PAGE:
I'm not directlly accessing frame buffer objects to do what I do so I don't think that's going to make a huge difference. Especially considering the following:
I have a mid-range video card: A GeForce 9800 GT. I can handle about 10,000 draw calls in an A5 program per frame (with deferred drawing) without dipping below 60 FPS. At 1920x1080 resolution, it takes roughly 8000 draw calls to fill the screen with a 16x16 tilemap, leaving only 2000 free for sprites, text, etc.
In my game though, I also have a depth effect going. To achieve this effect by simply drawing everything again would require ANOTHER 24,000 draw calls. Now we're way past the 10,000 limit I can reach, much less a user with a low-end graphics card/chipset.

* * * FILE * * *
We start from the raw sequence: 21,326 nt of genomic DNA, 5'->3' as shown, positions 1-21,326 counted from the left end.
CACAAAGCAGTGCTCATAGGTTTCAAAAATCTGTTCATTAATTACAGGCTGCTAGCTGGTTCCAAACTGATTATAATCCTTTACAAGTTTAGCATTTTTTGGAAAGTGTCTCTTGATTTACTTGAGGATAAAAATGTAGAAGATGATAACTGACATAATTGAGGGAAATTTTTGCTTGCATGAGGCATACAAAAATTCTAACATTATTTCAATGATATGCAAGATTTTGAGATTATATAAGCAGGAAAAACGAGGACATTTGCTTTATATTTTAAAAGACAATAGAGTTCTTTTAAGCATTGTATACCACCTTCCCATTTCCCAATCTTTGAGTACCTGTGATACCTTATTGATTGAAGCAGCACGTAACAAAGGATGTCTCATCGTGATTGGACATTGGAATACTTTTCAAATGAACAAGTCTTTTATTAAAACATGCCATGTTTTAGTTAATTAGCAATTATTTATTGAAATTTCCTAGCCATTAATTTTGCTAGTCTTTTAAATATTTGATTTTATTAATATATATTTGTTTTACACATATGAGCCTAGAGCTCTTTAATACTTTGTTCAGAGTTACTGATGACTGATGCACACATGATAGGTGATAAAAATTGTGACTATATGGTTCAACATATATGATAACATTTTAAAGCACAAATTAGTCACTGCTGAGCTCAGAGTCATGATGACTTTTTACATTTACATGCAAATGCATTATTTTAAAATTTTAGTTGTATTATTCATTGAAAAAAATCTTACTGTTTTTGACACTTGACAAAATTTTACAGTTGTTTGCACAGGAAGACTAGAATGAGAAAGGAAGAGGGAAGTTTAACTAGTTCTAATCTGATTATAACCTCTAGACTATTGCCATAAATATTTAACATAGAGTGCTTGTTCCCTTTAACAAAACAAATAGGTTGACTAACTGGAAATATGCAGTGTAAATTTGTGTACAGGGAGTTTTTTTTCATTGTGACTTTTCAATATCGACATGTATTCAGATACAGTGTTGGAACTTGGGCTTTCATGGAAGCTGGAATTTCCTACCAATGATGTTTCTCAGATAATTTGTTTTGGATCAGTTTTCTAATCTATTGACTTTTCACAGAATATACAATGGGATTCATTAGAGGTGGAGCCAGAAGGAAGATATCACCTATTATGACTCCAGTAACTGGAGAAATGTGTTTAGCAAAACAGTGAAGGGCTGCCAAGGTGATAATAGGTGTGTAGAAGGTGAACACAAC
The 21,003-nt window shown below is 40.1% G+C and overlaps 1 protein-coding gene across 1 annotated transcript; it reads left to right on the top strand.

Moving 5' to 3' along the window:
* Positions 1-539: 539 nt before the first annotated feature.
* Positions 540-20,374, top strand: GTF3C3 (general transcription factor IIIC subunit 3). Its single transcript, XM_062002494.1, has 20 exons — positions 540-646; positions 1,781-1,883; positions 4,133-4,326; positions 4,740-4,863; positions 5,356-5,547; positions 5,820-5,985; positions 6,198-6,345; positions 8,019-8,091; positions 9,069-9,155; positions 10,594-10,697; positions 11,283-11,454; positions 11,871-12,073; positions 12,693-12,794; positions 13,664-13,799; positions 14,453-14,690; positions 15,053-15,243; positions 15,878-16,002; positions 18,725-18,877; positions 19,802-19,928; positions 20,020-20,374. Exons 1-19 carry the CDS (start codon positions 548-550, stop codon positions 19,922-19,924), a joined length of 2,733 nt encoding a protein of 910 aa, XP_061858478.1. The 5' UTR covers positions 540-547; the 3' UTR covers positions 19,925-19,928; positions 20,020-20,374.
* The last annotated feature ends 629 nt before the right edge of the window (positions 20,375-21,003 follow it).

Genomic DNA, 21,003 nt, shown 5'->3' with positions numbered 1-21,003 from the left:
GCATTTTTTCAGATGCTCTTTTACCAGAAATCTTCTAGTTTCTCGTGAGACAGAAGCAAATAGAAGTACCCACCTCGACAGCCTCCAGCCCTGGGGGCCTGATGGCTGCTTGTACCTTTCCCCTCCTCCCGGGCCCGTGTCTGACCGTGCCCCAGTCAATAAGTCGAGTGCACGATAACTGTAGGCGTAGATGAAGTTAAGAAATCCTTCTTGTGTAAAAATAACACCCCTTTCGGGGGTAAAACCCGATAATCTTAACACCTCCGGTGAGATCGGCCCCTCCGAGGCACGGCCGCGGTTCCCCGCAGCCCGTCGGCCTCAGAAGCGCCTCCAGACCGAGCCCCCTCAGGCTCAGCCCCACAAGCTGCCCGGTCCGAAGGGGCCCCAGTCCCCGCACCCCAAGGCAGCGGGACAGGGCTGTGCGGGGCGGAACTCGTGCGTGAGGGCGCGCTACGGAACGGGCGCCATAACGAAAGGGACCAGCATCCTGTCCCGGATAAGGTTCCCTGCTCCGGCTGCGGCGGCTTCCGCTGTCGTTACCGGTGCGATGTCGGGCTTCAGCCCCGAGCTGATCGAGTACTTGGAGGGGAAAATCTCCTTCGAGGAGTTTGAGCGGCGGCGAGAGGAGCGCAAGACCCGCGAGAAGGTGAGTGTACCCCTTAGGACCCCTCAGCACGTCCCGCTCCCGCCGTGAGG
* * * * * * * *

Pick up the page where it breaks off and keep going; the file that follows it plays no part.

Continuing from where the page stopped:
The engine I've developed only draws in new rows and columns to the background when necessary. A row of 16x16 tiles takes about 150 draw calls. A column takes about 80 draw calls. (I'm factoring in that the depth effect requires the buffer to be about 20% larger than the screen size.)
The entire redraw, including the depth effect, of the background to the screen takes a single al_draw_prim() call with 24 verticies passed in, drawing 8 triangles.
Draw Calls Required per Frame at 60 FPS When:
Moving Diagonally at a high speed: 2 cols + 2 rows + BG = 461
Moving Vertically at high speed: 3 rows + BG = 451
Not Moving at all: BG = 1
Substantially less than the 10,000 I can hit and well within the limits of many systems.
I've tested this engine on several systems now and have reached framerates on the poor ones that even some commercial 2D titles using tilemaps can't hit!